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How We Built Britain

You are in: Cornwall > How We Built Britain > The Core At Eden

The Core at Eden - Pic: Nick Gregory

The Core - new home for the sculpture

The Core At Eden

The Core is one of the most sustainable buildings in the world, having been designed on nature's architecture, with every effort put into minimising its impact on the environment during its construction and in its future use.

The design of The Core, Eden's education centre, is based on how plants grow. It  incorporates a central trunk and canopy roof that shades the ground and harvests the sun.

The most striking feature - the roof created from an intricate web of curved timber beams - is based on Fibonacci spirals, a pattern found in many natural forms including the seeds of a sunflower head, pine cones and snail shells.

The Core and biomes at Eden

The Core has taken two years to construct at a cost of £15 million. Major sponsors are the Millennium Commission (£10.5 million), South West Regional Development Agency (£2.9 million) and Objective One (£1 million), with the balance coming from a number of smaller contributors.

It has been designed and built by many of the same team who delivered the Humid Tropics and Warm Temperate Biomes.

Innovative features incorporated into the new education centre building include:

Water saving measures

• Rainwater is collected and used to flush the loos.
• Automatic taps save water (by turning themselves off). 
• Roof runoff is filtered through limestone to remove any copper runoff.

Reducing CO2 emissions by reducing fuel needs

The Eden sustainability team worked closely with Buro Happold, the mechanical and electrical consultants to reduce the building's energy needs and modelled then installing the most effective heat and power options. Other measures include:

• Using photovoltaic panels on the roof of The Core to provide electricity
• Insulating the building well, including insulating the walls Warmcel, made from 100 per cent recycled newspapers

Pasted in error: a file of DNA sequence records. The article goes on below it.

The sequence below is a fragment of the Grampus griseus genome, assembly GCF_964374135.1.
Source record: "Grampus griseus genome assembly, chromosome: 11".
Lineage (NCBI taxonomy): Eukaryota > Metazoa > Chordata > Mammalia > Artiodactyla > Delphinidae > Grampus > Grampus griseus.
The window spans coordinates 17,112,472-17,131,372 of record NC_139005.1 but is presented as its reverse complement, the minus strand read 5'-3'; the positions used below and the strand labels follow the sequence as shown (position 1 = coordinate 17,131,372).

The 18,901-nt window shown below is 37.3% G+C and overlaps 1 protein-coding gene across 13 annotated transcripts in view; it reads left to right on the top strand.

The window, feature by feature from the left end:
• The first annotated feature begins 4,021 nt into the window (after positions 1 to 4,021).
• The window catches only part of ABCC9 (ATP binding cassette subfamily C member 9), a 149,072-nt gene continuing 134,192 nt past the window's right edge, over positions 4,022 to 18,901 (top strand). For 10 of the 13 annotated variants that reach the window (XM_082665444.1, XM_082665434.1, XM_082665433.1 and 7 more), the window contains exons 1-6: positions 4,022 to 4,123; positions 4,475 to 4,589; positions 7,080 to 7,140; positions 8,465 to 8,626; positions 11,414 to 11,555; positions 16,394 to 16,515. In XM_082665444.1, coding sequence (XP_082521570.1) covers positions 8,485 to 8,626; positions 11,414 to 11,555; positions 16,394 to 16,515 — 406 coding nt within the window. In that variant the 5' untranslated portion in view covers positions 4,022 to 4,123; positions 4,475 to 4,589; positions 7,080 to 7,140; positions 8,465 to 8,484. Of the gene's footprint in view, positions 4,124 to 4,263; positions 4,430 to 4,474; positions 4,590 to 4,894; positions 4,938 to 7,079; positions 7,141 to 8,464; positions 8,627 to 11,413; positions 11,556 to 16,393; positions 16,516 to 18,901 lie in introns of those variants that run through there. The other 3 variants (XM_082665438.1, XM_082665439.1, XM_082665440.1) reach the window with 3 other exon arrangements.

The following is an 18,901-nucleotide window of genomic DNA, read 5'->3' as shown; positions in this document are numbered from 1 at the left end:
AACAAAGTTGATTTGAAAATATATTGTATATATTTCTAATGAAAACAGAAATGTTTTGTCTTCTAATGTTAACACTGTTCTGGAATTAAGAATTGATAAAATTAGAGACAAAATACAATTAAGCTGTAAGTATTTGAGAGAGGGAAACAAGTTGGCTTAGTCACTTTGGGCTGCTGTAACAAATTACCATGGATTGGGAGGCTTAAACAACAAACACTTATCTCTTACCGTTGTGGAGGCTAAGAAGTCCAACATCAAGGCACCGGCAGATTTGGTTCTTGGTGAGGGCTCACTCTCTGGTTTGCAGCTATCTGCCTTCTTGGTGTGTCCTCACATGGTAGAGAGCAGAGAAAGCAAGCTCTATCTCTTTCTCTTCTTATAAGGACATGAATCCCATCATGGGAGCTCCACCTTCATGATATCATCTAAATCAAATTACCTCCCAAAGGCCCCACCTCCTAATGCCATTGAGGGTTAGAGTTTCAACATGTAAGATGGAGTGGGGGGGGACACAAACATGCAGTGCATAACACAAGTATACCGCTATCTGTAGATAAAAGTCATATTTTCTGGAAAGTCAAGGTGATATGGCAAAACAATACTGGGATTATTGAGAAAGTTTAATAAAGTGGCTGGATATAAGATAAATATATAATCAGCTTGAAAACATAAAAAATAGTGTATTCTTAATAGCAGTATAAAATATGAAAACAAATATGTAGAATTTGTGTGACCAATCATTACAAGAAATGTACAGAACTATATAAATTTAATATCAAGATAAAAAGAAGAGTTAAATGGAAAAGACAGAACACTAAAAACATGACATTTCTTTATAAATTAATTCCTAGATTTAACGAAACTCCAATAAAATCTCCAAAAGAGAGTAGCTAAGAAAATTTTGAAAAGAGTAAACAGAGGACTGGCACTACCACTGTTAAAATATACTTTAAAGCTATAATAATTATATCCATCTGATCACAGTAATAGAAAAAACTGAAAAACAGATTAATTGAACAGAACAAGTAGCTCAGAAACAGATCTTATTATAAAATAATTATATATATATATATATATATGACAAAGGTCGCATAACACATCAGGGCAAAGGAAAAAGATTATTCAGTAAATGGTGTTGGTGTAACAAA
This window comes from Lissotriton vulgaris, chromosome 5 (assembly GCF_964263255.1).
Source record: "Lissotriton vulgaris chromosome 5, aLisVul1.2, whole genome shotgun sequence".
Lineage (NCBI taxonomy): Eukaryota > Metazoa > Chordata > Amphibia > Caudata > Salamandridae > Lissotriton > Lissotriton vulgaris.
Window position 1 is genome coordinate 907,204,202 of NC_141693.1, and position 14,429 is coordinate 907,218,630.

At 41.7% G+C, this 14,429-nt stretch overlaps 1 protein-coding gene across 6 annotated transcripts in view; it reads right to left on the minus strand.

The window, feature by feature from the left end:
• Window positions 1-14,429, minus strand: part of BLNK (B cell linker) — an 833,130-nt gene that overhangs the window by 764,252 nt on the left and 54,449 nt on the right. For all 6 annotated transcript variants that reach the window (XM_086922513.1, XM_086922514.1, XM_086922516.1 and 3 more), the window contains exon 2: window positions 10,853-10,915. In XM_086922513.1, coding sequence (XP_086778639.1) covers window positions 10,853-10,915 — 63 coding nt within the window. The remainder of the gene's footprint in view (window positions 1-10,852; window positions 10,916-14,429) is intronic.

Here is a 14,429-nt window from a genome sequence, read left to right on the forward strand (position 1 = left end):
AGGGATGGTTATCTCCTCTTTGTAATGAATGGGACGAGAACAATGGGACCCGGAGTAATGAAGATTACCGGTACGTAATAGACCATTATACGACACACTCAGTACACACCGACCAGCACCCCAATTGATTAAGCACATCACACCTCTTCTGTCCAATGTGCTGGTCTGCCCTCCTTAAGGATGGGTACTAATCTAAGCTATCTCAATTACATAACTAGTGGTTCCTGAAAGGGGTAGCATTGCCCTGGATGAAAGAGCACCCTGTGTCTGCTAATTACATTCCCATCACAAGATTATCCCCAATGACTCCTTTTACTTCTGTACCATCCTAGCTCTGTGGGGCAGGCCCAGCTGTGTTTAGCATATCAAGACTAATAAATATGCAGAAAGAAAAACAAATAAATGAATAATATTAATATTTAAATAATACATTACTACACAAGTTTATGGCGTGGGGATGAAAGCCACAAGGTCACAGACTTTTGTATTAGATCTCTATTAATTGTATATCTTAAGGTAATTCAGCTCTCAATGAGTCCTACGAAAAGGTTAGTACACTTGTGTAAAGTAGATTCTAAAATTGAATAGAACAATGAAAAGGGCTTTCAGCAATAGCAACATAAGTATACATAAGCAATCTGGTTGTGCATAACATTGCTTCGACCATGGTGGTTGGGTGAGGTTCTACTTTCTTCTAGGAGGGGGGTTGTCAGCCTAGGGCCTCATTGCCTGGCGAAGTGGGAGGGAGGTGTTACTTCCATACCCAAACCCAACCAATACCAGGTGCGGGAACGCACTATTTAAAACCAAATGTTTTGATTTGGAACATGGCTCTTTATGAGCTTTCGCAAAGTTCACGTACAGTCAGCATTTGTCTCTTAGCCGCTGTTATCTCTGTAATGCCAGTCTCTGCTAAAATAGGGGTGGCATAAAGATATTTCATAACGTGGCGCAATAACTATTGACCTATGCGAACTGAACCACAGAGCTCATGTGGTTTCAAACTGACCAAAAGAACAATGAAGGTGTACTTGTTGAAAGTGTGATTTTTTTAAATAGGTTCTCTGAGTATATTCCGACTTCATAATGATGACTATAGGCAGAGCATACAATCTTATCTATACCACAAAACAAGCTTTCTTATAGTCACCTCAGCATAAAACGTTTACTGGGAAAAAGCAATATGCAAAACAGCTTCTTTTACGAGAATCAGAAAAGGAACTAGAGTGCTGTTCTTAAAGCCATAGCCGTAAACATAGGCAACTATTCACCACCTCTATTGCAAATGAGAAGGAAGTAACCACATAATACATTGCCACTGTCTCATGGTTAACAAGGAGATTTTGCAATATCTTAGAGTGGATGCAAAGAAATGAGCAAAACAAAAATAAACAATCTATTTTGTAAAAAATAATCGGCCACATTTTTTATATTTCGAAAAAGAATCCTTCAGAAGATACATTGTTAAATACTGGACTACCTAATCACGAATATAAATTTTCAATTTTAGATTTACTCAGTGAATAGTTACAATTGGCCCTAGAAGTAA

• Warming the air via ground tubes before it enters the building
• A lobby was installed to reduce heat loss from the building.
• Buying into green tariff electricity for extra needs

Exhibition - Pic: Nick Gregory

An exhibition in The Core

The Roof

The Core roof was made from Forest Stewardship Council (FSC) certified Red Spruce (Picea rubens) from Swiss sustainable forests. The beams for the roof are constructed using a technique known as Glulam (glue-laminated timber which is made from bonded, selected, planed layers of timber of parallel running grain). Glulam is incredibly versatile and is one of the strongest structural materials per unit of weight… and it generates no waste because its offcuts are used as a fuel.

The Copper Roof

The Eden sustainability team worked closely with its partners at international minerals company Rio Tinto and sourced the copper which covers The Core's roof from a single US mine: Kennecott Utah Copper Company’s Bingham Canyon mine, which has amongst the highest environmental and social standards of any copper mine in the world.


The ethos behind The Core was education for everyone – from ages of three to 103 – carried out in a way that is amusing, challenging, engaging and curiosity provoking.

The new £15 million centre acts like a web which ties all Eden's strands together,  supporting school work and nurturing minds, and at the same time reaching out to visitors of all ages.

BBC Television

Building Britain, presented by Dick Strawbridge will visit the education centre at Eden to find out more about how it was built. The programme can be seen on BBC1 on 18 June at 22.35. 

last updated: 21/06/07

You are in: Cornwall > How We Built Britain > The Core At Eden

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